Pakistan will Cry for Water

by Khurshid Anwer

Please see a few excerpts from the ‘must read’ article below –

Pakistan is dangerously water stressed. The World Bank, in a report back in 2006, stated that Pakistan is sprinting from a ‘water scarce’ country to becoming a ‘water stressed’ country and within a decade a ‘water famine’ country (actually water-stressed is below 1700 Cu M, and water-scarce is below 1000 Cu M).

The study showed that among the 25 most populous countries in 2009, “South Africa, Egypt and Pakistan are the most water-limited nations. Pakistan is more water stressed than is Ethiopia.

The rapid speed of population growth, unplanned urbanization, no water policy, industrialization and insensitivity of public on water management will worsen the situation in another five to ten years.

If the present trend continues, Pakistan, and Pakistanis, will cry for water-but there will be no water just tears of regret.

Is any one listening?

Pakistan is dangerously water stressed. The World Bank, in a report back in 2006, stated that Pakistan is sprinting from a ‘water scarce’ country to becoming a ‘water stressed’ country and within a decade a ‘water famine’ country. Major factors behind this sprint are: negligence in developing a national water strategy, public’s inappropriate attitude toward water conservation & consumption and lack of population planning.

To be certain, per capita water availability in Pakistan is plummeting-falling hard and falling fast. To be sure, water resource management is yet to be taken up by the government and the society as a serious development issue. Rivers are running drier, ground water polluted and over-exploited, water infrastructure in shambles. And yet, Pakistan’s water usage is categorized among the worst in the world.

According to the World Bank’s 2006 Study, Pakistan is more water stressed than is Ethiopia.

The study showed that among the 25 most populous countries in 2009, “South Africa, Egypt and Pakistan are the most water-limited nations.”

The report claims that:

“India and China, however, are not far behind with per capita renewable water resources of only 1600 and 2100 cubic meters per person per year. Major European countries have up to twice as much renewable water resources per capita, ranging from 2300 (Germany) to 3000 (France) cubic meters per person per year. The United States of America, on the other hand, has far greater renewable water resources than China, India or major European countries: 9800 cubic meters per person per year. By far the largest renewable water resources are reported from Brazil and the Russian Federation – with 31900 and 42500 cubic meters per person per year.”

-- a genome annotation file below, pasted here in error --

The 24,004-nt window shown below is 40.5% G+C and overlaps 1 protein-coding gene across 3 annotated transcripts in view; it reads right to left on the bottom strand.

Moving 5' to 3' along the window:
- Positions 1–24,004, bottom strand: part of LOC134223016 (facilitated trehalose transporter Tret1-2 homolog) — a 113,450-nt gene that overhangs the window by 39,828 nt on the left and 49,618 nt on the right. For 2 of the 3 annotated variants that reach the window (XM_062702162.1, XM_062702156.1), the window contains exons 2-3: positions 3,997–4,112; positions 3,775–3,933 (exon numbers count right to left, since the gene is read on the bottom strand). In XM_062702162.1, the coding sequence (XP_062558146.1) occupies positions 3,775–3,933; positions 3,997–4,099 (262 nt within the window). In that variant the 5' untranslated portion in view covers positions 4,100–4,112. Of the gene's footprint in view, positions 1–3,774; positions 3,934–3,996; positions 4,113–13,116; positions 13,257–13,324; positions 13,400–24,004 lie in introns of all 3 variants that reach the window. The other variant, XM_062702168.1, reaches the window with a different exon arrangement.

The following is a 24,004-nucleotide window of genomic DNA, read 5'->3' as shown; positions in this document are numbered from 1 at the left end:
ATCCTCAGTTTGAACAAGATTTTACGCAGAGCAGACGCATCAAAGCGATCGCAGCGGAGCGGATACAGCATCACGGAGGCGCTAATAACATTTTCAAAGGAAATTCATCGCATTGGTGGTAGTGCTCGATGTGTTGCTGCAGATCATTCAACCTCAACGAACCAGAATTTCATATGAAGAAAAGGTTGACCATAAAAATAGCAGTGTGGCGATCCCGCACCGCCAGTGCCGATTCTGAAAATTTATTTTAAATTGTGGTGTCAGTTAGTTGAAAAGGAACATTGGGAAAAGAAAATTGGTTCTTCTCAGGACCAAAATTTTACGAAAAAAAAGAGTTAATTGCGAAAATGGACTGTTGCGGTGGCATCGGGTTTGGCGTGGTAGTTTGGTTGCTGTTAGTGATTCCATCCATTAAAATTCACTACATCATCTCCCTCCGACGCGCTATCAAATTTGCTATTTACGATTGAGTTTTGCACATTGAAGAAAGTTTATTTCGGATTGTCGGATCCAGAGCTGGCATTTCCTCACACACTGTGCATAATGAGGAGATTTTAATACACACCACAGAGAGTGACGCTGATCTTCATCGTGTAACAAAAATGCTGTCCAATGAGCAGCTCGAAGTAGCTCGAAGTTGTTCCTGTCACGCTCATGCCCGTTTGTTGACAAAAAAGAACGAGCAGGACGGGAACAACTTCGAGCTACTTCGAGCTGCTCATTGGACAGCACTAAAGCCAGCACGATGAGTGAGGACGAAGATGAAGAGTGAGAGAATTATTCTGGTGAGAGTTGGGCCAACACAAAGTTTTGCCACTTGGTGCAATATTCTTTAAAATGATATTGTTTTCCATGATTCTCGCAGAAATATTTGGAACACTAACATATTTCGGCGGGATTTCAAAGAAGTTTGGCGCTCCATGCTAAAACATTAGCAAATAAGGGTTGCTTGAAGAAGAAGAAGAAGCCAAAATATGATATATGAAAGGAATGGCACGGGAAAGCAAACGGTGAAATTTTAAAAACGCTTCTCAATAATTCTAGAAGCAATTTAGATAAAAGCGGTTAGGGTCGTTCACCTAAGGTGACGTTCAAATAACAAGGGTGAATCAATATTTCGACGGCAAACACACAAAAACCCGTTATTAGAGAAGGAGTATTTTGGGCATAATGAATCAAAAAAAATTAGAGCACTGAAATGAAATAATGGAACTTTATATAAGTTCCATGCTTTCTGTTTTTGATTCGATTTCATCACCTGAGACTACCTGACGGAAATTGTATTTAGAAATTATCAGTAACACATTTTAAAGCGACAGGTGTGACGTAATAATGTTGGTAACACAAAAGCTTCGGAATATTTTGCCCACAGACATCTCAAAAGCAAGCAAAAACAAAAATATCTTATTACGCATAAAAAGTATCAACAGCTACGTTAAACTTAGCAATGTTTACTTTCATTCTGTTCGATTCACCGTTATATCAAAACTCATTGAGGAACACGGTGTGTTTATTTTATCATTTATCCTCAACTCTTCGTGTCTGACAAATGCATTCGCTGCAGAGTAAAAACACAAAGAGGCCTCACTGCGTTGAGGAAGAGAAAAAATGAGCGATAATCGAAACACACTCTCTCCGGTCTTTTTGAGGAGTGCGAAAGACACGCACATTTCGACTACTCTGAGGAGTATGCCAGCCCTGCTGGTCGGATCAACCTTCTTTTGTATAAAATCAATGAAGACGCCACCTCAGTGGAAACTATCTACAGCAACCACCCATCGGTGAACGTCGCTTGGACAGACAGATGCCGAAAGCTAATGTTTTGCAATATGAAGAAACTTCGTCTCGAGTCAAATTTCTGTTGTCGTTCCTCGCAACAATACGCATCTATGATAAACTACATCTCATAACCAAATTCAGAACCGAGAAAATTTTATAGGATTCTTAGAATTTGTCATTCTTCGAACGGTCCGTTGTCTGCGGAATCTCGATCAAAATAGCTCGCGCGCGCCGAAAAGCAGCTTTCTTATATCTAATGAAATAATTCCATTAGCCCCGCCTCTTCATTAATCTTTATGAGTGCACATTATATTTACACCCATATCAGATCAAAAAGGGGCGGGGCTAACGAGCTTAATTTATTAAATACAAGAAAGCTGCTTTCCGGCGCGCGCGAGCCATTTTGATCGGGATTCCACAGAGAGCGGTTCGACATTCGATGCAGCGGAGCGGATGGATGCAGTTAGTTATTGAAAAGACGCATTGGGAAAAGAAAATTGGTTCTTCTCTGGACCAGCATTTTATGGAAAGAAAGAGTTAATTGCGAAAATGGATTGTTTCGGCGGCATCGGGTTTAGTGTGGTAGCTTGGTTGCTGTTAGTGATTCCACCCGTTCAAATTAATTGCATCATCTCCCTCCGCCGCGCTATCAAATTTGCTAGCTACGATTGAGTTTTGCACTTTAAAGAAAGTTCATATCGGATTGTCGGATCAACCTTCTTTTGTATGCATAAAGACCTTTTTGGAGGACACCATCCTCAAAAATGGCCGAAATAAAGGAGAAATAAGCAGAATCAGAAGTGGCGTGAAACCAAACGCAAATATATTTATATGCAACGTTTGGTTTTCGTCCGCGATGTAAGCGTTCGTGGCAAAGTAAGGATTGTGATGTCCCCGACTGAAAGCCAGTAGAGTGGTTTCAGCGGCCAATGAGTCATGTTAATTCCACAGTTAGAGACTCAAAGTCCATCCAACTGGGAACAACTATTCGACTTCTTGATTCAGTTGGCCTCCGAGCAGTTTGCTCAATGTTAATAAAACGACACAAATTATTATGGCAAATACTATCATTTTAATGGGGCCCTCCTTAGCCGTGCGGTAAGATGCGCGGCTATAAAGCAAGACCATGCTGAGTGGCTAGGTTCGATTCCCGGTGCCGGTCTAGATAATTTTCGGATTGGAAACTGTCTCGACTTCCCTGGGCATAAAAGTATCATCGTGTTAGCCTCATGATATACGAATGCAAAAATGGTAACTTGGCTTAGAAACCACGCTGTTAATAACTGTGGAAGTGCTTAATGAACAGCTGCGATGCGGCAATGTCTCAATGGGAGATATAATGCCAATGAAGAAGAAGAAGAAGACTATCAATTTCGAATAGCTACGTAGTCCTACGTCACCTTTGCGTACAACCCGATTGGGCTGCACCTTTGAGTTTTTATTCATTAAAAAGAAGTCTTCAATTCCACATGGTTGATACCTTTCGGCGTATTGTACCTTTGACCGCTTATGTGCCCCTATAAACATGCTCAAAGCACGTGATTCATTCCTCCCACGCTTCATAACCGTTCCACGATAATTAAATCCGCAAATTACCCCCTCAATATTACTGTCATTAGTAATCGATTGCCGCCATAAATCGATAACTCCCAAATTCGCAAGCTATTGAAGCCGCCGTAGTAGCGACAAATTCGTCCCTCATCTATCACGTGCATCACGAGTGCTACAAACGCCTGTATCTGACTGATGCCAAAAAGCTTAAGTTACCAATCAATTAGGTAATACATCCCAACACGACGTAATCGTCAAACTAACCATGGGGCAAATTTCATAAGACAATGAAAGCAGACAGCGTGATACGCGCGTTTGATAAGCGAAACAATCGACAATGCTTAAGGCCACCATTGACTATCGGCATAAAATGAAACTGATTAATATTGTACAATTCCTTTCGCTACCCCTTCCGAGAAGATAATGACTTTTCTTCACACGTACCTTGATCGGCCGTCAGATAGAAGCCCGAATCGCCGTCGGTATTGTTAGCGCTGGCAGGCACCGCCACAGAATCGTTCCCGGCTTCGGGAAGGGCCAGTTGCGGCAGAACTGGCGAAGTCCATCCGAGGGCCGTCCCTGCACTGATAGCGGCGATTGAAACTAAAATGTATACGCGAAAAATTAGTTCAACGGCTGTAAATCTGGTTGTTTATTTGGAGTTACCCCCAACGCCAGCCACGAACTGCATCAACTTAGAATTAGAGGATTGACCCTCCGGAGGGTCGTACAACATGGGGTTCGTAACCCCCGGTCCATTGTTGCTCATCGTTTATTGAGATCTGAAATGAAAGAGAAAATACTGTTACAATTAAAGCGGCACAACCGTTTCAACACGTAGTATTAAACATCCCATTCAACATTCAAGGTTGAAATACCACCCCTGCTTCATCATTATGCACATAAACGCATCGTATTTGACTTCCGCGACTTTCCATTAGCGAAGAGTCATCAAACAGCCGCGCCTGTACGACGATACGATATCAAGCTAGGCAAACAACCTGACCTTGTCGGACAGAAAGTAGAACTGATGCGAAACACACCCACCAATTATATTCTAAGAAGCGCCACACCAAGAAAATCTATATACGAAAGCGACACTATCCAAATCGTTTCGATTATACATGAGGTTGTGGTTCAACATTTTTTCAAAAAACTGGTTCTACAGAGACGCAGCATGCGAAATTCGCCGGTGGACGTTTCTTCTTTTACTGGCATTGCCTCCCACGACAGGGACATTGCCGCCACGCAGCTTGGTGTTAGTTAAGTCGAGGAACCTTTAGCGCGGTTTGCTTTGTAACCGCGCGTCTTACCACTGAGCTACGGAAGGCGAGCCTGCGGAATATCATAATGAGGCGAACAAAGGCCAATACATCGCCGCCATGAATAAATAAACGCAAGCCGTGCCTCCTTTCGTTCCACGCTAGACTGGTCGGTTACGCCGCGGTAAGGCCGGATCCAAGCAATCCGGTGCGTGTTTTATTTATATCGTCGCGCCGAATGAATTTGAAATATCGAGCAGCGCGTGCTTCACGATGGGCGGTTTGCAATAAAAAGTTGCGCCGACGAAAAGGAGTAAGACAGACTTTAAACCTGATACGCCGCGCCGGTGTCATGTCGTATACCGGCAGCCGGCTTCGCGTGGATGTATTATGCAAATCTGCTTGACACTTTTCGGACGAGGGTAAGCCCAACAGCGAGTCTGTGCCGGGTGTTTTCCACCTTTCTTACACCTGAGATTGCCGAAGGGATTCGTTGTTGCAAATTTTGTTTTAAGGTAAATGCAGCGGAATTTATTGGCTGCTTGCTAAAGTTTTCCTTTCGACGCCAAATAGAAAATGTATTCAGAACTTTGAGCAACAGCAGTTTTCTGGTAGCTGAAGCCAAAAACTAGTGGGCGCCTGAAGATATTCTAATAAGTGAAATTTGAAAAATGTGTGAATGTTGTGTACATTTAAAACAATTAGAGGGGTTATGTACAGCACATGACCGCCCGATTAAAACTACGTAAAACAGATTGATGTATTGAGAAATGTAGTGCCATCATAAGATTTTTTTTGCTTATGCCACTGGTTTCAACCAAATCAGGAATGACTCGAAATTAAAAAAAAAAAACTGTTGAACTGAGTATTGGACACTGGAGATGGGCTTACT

In addition to the World Bank report, the UN’s World Water Development Report states that the “total actual renewable water resources in Pakistan decreased from 2,961 cubic meters per capita in 2000 to 1,420 cubic meters in 2005.” That indeed is a 50 percent drop in actual renewable water resources over a mere 5-year period-and an additional 50 percent drop is bound to strangle Pakistan’s water-based economic activities by year 2015.

A recent reputable study speculates that available supply of water is just a little more than 1,000 cubic meters per person, which categorizes Pakistan as among one of the highly stressed countries. Even if the official data of Pakistan’s Planning Commission is used, the water availability has decreased from 1,299 cubic meters per capita in 1996-97 to 1,101 cubic meters in 2004-05.

The rapid speed of population growth, unplanned urbanization, no water policy, industrialization and insensitivity of public on water management will worsen the situation in another five to ten years. It is feared that if the current trend is allowed to tread its path Pakistan’s per capita water availability shall go down to 550-cubic meters by 2025.

As of December 2008, nearly 36 percent of groundwater was classified as “highly saline” and unfit for human, and animal, consumption. Water table is plummeting in all urban and town centers but, amazingly, water mining goes on while the annual growth rate of electric and diesel tube wells stands at 6.7 percent and 7.4 percent, respectively. Extreme water scarcity means a definite threat to Pakistan’s social, economic and political stability.

If the present trend continues, Pakistan, and Pakistanis, will cry for water-but there will be no water just tears of regret.

Anyone listening?

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